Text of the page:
Basically switching from a non-directional (circular) antenna pattern to a bi-directional (figure-eight) antenna pattern.
WRKO aims its signal from north northwest south southeast so as to protect KNBR 680 in San Francisco (which can be heard at night here in Montana) and WPTF 680 in Raleigh, NC, so it's very strong in NH and on the Cape. Strongest signal is toward the Cape and out toward the ocean.
Yes and I think stations in Toronto, Balt., and Binghamton have to be protected too. I was in VT last yr and was having trouble picking up WVMT Burlington (I was in Rutland and it was nr sunset). WCRN was OK; as for WRKO, it kept fading in and out and mostly I was getting Hannity...that was from Baltimore (99.7 from NH came in sometimes)
Aside from WBZ (1030), all of the Boston AM facilities are signal challenged in the western part of the market. 50,000 watt WEEI (850) also suffers when the night directional pattern kicks in since it protects co-channel KOA in Denver.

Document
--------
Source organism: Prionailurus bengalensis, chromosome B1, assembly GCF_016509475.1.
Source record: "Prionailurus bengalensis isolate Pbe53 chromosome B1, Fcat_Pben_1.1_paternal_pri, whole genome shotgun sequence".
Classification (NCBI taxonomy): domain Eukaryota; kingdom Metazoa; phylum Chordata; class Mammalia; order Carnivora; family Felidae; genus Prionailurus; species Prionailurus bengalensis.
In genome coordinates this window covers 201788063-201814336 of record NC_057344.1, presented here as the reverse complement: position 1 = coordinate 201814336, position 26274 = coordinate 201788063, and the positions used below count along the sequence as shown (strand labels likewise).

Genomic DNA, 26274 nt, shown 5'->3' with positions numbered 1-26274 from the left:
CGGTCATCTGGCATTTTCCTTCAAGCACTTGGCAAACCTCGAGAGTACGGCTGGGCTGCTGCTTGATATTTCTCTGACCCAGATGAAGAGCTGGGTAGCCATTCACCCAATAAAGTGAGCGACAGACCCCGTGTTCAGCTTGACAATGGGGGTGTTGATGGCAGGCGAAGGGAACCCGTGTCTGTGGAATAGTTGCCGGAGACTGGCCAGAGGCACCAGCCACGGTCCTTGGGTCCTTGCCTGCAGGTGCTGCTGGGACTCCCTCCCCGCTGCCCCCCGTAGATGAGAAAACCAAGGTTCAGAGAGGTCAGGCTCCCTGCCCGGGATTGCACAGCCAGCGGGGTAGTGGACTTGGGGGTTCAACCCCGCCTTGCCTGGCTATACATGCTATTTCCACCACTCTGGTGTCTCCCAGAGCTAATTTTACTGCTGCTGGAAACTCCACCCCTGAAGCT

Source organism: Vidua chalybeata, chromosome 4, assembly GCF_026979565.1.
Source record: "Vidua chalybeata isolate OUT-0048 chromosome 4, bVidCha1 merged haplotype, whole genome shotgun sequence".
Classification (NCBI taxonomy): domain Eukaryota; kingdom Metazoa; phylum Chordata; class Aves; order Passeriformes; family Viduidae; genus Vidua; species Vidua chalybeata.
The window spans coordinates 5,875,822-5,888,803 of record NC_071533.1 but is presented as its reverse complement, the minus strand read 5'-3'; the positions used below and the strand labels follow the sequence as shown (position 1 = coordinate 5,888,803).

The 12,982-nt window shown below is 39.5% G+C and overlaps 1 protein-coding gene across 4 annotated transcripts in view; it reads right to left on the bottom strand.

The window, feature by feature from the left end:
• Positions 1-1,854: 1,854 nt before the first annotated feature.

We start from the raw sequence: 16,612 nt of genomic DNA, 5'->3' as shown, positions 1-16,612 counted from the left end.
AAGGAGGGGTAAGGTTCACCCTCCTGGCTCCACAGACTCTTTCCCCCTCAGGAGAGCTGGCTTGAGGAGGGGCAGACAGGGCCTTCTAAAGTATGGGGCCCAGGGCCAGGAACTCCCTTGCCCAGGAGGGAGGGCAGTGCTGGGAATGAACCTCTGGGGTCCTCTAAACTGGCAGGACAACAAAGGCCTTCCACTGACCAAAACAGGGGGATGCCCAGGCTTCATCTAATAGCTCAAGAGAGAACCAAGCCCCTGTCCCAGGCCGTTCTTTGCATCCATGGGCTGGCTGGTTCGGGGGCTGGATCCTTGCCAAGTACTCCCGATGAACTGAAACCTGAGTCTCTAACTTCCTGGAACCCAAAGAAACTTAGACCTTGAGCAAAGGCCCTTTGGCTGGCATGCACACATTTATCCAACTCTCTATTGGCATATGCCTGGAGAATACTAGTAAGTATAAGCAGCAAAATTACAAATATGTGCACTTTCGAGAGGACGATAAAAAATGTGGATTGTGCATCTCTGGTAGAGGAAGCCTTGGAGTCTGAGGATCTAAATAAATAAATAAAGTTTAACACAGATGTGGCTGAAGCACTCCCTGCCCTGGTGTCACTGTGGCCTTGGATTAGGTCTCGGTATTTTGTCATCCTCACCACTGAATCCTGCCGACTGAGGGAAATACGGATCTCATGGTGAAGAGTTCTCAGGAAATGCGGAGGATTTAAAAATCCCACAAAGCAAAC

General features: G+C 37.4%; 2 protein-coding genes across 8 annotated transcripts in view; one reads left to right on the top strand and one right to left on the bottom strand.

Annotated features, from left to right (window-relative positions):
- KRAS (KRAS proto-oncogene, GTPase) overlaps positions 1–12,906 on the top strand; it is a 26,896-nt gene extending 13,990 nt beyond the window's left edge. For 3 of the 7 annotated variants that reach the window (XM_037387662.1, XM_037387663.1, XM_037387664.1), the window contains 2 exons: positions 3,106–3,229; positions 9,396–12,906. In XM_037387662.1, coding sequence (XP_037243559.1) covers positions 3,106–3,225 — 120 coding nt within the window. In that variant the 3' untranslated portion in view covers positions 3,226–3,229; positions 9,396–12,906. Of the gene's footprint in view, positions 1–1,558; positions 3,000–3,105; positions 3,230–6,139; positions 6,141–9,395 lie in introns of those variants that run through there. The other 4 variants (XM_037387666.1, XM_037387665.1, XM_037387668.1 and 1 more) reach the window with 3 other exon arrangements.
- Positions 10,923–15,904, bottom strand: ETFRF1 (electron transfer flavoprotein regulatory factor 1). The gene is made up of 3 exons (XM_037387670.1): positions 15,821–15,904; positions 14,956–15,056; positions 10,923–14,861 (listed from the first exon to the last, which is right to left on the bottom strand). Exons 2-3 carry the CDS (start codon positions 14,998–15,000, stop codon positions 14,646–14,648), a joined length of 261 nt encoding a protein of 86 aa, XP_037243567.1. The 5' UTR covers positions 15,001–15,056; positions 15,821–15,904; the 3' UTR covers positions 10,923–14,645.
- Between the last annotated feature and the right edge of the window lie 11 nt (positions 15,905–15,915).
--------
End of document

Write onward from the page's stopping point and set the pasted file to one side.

On the other hand, WBZ's directional pattern is very favorable with the signal directed over land, day and night, and very little of its 50 kilowatts serving the fish.
They probably have to drop their output power too. There are a few stations, used to be called “clear channels”, that pretty much stay the same 24/7...they pretty much have the only station (at least in the US) at that particular frequency. WSB Atlanta, WLS Chicago, the one in N.O. and others, you can hear them almost from anywhere in the US at night if conditions are right.
WOW! I had no idea the signal reached that far!
How 'bout them Warriors?? < |:)~